Leave No Trace – Let The Mountain Keep Her Crown

The art of making a flower wreath was one I worked hard to conquer. It was one that embodied my hippie-soul and allowed me to express my affinity for peace and love and all things flower child. All that changed when I realized I was stealing the crown from its rightful owner. During my time at the University of Colorado, I have become informed of the dangers of picking wildflowers in our alpine mountain climate, and want to talk a little about it with you here.

As an avid Colorado hiker, it is necessary to research trails and mountain hikes in the Rocky Mountain region before a trek. Most resources are supplemented with wilderness manners or, as they are better known, Leave No Trace principles. Living in Colorado opens all of us up to an incredible opportunity to participate in honoring nature and contributing to the legacy that our state has in preserving the wilderness world, so today I will share how picking wildflowers is actually an act with long-term consequences on our natural world. It is imperative that we respect the Leave No Trace principles to protect and preserve the great outdoors.
When you think of a bouquet of flowers or a wreath placed upon someone’s head, what emotions are evoked within you? I’m here to tell you, with heaviness on my heart, it’s a deceptively beautiful image. 

The truth is, the loss of wildflowers affects entire ecosystems. According to the U.S. Forest Service, picking wildflowers triggers a critical chain of events that damages the well-being of pollinators, birds, small animals, and insects. Four main consequences to this illegal activity:

  1. All living organisms need to reproduce. Digging up wildflowers, picking wildflowers, or collecting their seed will reduce a plant’s ability to reproduce and will adversely affect its long-term survival in that location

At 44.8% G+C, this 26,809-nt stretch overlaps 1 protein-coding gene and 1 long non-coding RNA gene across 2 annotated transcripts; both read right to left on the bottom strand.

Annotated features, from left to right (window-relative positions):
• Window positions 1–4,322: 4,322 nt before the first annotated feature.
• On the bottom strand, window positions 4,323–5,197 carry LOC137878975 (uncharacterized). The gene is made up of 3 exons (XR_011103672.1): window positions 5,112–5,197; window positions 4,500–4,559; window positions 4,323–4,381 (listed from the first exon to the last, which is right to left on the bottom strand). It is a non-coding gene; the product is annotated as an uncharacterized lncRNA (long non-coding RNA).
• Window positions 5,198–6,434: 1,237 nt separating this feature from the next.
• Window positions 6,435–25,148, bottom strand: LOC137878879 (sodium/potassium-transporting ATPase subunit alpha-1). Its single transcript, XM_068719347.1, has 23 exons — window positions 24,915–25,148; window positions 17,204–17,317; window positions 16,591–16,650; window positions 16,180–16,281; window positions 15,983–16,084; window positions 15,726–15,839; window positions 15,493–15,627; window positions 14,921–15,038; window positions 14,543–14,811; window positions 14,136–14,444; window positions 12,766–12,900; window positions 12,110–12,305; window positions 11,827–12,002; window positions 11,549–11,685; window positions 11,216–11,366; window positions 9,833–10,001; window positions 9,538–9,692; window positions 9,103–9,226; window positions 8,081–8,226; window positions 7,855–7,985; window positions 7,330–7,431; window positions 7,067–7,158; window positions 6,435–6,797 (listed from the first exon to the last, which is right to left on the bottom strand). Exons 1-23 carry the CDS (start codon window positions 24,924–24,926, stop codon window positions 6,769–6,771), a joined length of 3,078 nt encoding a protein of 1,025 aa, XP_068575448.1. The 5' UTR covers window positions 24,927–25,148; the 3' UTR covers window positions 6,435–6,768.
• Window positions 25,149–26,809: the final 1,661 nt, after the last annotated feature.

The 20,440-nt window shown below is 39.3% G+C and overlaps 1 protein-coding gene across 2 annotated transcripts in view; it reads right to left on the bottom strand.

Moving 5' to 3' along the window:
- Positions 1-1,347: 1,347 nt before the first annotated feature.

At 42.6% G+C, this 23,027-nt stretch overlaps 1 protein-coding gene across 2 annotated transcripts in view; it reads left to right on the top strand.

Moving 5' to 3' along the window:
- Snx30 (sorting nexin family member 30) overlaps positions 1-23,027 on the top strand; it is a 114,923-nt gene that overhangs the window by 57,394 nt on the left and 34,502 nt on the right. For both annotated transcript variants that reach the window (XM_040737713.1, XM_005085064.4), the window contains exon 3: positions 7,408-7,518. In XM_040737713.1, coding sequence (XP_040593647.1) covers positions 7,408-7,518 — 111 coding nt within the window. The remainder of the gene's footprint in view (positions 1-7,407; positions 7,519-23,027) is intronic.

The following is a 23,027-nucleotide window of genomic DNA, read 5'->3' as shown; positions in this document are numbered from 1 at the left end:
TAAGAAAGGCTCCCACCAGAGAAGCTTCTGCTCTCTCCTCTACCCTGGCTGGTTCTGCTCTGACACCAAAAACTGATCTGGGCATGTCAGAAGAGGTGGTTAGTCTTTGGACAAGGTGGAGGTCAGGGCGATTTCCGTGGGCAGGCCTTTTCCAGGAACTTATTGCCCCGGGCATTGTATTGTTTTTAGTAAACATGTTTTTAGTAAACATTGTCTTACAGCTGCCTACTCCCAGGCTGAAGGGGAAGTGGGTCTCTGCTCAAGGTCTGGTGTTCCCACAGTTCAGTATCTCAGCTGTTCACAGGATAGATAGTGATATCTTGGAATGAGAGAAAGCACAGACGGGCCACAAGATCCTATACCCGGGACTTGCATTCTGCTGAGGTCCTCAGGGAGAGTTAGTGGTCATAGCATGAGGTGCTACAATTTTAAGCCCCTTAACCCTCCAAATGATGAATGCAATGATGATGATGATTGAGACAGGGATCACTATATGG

2. Removing wildflowers from the wild can adversely affect pollinators and other animals that depend on that species for food and cover

  3. Removing wildflowers from our national forests and grasslands prevents other visitors from enjoying our natural heritage; and

  4. Most wildflowers when dug from their natural habitat do not survive being transplanted.

    (Taken from https://www.fs.fed.us/wildflowers/ethics/ )

Wildflowers provide seeds, nectar, and pollen for these creatures meaning it is their very life support system.

Think of something that you depend on for your sustenance, for your survival, and imagine what it would be like to have that taken from you. Our answers today differ greatly from just a few hundred years ago… 

As technology and society advance, it is easy to remove ourselves from the natural, outdoor world, but people still long for it. There is more of a separation between hobby and habitat now than with our ancestors whereas we used to be more intricately connected to nature because our dependence on it was more apparent. Today hiking, sustainability efforts, camping, and observing nature are considered ways to spend our free time. Outdoor Recreation Programs only became integrated into society in the late 1900’s, and the Wilderness Act passed in 1964, leading to federally-designated Wilderness areas and educational brochures.